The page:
Minority Report Version 2008

The US Department of Homeland Security wants to improve safety by reading your thoughts. Nice concept except that it can easily be defeated by terrorists finding a patsy who will obviously pass the "hostile thoughts" test.
Schneier's Blog Entry on Thoughtcrime
New Scientist's Original Story

Brits happy to hand over password details for £5 gift voucher

This story outlines what security professionals have been saying for a while: security is not just a technology problem, it's also (and really) a people problem. You may have the strongest Single Sign On (SSO) technology in the world, but if your users willingly hand over passwords, security goes out the window.
Brits happy to hand over password details for £5 gift voucher • The Register

And now... Clickjacking!

The whole world is waking up to the insecurities of today's browser applications... it will take a while before we can ever feel safe again. Time to dust off those old text-based browsers; lynx me up to the Internet.
Clickjacking: Researchers raise alert for scary new cross-browser exploit | ZDNet.com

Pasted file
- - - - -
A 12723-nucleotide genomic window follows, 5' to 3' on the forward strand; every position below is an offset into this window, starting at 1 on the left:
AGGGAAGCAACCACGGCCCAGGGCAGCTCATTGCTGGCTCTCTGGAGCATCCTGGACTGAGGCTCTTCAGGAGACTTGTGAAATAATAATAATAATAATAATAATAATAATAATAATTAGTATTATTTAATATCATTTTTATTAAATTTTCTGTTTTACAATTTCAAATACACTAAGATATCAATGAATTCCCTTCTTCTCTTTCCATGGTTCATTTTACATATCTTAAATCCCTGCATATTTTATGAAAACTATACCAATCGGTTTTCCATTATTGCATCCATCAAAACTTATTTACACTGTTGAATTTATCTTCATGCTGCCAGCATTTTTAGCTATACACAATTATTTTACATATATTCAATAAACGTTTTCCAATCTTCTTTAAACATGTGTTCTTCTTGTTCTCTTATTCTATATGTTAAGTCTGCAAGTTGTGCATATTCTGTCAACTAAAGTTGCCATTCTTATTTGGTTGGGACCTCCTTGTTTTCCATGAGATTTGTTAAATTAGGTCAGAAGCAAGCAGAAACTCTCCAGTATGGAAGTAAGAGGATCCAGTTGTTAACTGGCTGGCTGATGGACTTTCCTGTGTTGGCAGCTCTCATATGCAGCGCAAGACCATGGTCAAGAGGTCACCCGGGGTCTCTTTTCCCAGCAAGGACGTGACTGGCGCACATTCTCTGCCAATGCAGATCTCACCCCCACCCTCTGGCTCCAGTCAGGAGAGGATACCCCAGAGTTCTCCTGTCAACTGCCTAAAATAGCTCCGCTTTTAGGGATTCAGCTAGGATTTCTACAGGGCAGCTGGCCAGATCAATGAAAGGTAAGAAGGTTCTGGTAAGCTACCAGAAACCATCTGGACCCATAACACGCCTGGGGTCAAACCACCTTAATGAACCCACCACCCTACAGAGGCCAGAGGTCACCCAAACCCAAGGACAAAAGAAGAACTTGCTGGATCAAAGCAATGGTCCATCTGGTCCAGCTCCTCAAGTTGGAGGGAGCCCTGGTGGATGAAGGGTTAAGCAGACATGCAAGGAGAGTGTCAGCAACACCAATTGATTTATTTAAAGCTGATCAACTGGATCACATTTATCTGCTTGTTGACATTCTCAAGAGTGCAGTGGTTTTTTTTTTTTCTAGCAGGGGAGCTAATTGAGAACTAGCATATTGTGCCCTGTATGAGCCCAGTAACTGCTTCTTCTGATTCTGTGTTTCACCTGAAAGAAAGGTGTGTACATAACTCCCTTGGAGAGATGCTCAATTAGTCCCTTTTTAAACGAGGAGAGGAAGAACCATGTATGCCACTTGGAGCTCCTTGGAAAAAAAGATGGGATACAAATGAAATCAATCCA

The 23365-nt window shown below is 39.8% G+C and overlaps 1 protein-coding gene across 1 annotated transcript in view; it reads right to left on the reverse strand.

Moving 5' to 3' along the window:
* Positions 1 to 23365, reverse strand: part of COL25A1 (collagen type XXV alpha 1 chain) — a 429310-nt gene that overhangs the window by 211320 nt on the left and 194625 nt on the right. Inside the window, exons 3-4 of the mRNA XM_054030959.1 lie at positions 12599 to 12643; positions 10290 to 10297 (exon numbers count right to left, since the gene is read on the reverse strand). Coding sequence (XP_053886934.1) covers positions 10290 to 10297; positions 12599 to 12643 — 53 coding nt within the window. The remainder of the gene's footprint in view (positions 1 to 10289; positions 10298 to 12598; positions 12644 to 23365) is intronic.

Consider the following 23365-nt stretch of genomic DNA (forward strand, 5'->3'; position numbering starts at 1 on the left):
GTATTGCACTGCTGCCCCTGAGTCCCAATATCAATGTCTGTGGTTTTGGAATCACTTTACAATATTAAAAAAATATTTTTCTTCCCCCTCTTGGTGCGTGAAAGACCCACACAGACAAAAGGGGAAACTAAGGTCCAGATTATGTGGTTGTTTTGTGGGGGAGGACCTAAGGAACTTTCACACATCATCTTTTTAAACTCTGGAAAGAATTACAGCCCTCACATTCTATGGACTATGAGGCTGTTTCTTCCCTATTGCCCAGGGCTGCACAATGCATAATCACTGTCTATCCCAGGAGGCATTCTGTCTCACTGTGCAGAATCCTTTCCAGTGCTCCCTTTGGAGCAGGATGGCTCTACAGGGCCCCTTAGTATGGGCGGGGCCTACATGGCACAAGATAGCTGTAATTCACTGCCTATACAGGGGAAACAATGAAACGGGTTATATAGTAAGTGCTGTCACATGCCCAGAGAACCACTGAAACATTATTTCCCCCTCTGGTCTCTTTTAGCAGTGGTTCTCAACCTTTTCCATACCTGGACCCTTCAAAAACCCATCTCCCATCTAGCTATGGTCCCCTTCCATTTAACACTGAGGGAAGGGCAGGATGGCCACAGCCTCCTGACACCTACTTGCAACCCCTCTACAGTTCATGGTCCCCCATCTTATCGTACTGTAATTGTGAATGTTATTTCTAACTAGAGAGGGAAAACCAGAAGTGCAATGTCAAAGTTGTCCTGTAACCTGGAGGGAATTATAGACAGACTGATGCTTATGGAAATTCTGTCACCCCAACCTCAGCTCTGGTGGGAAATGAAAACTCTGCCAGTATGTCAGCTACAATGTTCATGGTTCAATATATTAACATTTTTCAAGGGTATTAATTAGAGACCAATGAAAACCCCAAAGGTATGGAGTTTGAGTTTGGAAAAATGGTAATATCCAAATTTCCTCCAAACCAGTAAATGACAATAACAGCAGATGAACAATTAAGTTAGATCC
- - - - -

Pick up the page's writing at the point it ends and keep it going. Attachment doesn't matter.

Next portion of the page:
Foreign Travel Threat Assessment - A must know for every security professional

A US Homeland Security memo called "Foreign Travel Threat Assessment: Electronic Communications Vulnerabilities" has made its way into the public light of the Internet. The importance of this document stems from information security best practices for travelers going abroad. None of the recommendations are new or surprising, but instead reinforce the need for governments and companies to be vigilant with the data entrusted to them and provide their employees with tools and education on how to avoid leaking sensitive data. Step 1 - leave your data at home or at the office.
Leaked Homeland Security doc warns of data threats | Tech News on ZDNet